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Avanafil oral

Updated 2 Feb 2023 | Erectile dysfunction

Presentation

Oral formulations of avanafil.

Drugs List

  • avanafil 100mg tablets
  • avanafil 200mg tablets
  • avanafil 50mg tablets
  • SPEDRA 100mg tablets
  • SPEDRA 200mg tablets
  • SPEDRA 50mg tablets
  • Therapeutic Indications

    Uses

    Treatment of erectile dysfunction

    Dosage

    Adults

    100mg taken as needed approximately 15 to 30 minutes before sexual activity.

    Based on efficacy and tolerability, the dose may be increased to 200mg or decreased to 50mg.
    The maximum recommended dosing frequency is once daily.

    Additional Dosage Information

    In order for avanafil to be effective, sexual stimulation is required.

    If avanafil is taken with food, the onset of activity may be delayed compared to the fasted state.

    In patients who are stable on alpha-blocker therapy, avanafil should be initiated at the lowest dose of 50mg.
    In those patients already taking an optimised dose of avanafil, alpha-blocker therapy should be initiated at the lowest dose. Stepwise increase in alpha-blocker dose may be associated with further lowering of blood pressure when taking avanafil.
    The safety of combined use of avanafil and alpha-blockers may be affected by other variables, including intravascular volume depletion and other anti-hypertensive medicinal products.

    Contraindications

    Children under 18 years
    Females
    Systolic blood pressure < 90mmHg
    Systolic blood pressure above 170mm Hg
    Angina during sexual intercourse
    Hereditary degenerative retinal disorder
    History of non-arteritic anterior ischaemic optic neuropathy (NAION)
    New York Heart Association class II failure
    Renal impairment - creatinine clearance below or equal to 30ml/minute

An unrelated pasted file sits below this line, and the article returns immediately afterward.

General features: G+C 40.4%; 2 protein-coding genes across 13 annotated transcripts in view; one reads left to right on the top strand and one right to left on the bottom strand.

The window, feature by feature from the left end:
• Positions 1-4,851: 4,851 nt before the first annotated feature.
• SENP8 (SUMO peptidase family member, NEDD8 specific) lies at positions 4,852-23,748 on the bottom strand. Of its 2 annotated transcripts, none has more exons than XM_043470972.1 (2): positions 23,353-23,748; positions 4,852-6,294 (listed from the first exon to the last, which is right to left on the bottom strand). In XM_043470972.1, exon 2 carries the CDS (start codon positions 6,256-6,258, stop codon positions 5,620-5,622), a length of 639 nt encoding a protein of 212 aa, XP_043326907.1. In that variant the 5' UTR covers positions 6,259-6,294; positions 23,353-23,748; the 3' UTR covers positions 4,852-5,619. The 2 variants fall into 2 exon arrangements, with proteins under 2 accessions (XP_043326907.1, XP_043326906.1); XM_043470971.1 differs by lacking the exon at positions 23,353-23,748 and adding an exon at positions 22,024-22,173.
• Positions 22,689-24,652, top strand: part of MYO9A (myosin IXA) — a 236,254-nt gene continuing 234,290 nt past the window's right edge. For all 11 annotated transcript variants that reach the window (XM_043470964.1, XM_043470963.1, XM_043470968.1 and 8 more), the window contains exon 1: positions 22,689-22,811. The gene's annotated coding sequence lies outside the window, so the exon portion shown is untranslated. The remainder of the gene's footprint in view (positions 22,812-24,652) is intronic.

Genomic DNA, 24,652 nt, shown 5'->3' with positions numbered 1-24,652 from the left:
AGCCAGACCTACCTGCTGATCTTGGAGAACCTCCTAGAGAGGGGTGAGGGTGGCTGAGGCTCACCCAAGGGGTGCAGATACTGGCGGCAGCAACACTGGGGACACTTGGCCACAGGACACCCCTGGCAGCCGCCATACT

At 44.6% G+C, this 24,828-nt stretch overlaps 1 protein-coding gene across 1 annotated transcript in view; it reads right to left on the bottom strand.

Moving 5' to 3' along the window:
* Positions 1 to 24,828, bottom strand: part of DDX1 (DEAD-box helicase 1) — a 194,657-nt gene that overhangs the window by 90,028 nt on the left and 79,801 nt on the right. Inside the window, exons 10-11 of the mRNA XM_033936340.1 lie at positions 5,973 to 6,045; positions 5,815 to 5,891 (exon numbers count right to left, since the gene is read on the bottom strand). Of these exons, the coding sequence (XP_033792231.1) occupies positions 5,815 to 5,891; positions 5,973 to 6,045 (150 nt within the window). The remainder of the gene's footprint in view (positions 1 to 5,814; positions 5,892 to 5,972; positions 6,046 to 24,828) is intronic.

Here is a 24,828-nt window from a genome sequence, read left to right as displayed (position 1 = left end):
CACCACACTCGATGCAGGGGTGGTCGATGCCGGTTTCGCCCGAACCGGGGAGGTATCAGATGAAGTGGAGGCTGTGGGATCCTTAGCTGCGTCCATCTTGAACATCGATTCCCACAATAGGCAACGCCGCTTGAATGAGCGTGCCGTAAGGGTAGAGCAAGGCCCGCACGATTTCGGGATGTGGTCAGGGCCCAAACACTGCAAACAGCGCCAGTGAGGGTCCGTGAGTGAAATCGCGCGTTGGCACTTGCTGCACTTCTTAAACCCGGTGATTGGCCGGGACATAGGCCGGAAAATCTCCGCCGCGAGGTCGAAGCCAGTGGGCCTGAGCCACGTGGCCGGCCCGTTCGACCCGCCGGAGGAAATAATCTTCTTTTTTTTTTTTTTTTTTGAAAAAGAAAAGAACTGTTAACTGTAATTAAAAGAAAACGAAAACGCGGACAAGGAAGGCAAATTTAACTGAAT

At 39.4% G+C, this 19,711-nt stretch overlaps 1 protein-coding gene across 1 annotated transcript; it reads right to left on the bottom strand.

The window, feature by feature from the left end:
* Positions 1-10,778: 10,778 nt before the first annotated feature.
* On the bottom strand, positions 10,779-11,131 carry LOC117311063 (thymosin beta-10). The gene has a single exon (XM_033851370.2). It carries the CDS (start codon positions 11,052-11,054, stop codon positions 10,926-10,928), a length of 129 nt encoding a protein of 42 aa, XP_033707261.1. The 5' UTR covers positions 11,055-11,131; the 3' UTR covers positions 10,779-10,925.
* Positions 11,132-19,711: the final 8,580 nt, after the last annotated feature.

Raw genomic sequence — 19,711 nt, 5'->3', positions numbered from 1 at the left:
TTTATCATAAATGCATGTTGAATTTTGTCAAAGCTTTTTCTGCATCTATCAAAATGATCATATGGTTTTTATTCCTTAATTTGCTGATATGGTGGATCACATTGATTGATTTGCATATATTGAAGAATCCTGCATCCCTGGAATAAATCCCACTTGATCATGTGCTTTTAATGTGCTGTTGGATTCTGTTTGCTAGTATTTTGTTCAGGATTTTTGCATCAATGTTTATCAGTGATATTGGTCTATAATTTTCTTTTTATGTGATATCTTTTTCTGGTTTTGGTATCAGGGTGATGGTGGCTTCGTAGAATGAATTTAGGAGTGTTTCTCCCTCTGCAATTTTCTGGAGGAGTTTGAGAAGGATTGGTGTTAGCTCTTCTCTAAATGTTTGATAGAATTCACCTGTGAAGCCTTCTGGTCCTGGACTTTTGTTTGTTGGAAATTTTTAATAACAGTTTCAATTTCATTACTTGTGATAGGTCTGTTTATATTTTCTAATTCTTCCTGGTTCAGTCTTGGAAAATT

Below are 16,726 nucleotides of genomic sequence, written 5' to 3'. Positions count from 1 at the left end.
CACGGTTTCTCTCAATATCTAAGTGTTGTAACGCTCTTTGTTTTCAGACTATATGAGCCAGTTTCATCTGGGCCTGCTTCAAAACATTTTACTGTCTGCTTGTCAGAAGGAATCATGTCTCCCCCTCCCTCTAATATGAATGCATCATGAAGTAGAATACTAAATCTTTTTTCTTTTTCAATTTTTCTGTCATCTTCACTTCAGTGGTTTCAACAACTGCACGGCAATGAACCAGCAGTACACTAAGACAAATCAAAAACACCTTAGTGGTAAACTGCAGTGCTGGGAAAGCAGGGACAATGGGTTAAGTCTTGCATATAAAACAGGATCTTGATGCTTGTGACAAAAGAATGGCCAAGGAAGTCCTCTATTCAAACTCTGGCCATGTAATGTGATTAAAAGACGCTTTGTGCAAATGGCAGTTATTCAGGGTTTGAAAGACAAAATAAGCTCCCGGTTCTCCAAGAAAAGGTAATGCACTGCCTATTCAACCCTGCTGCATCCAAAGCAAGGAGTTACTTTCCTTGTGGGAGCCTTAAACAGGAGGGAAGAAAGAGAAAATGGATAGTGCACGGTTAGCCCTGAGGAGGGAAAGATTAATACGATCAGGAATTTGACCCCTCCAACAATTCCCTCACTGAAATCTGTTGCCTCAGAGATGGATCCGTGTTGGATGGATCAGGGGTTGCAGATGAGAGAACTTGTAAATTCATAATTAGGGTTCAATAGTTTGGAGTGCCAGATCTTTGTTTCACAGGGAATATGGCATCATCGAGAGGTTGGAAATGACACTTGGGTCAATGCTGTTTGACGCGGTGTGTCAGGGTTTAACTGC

Serious cardiac arrhythmias
    Severe hepatic impairment
    Unstable angina
    Within 6 month of cerebrovascular accident
    Within 6 months of a myocardial infarction

    Precautions and Warnings

    Predisposition to priapism
    Risk factors for cardiovascular disorder
    Anatomical deformation of penis
    Aortic stenosis
    Cardiovascular disorder
    Cavernosal fibrosis
    Coagulopathy
    Hepatic impairment
    Hypertrophic obstructive cardiomyopathy
    Left ventricular outflow obstruction
    Leukaemia
    Multiple myeloma
    Peptic ulcer
    Peyronie's disease
    Renal impairment - creatinine clearance 30-80ml/minute
    Sickle cell disease

    Advise ability to drive/operate machinery may be affected by side effects
    Concurrent alpha blockers: only initiate therapy when blood pressure stable
    Pre-treatment medical history and exam. to diagnose erectile dysfunction
    Assess baseline cardiac function prior to treatment
    Advise patient to report hearing loss or tinnitus
    Cardiovascular events may occur during or shortly after sexual intercourse
    Seek medical advice if priapism does not resolve within 4 hours
    Advise patient not to take St John's wort concurrently
    Advise patients not to take nitrates or amyl nitrite concurrently
    Hypotensive effects may be potentiated by alcohol
    Advise patient grapefruit products may increase plasma level
    Advise patients to discontinue if any kind of visual disturbances occur
    Advise patients to discontinue if hearing disturbances occur

    Pregnancy and Lactation

    Pregnancy

    Not indicated for use in women.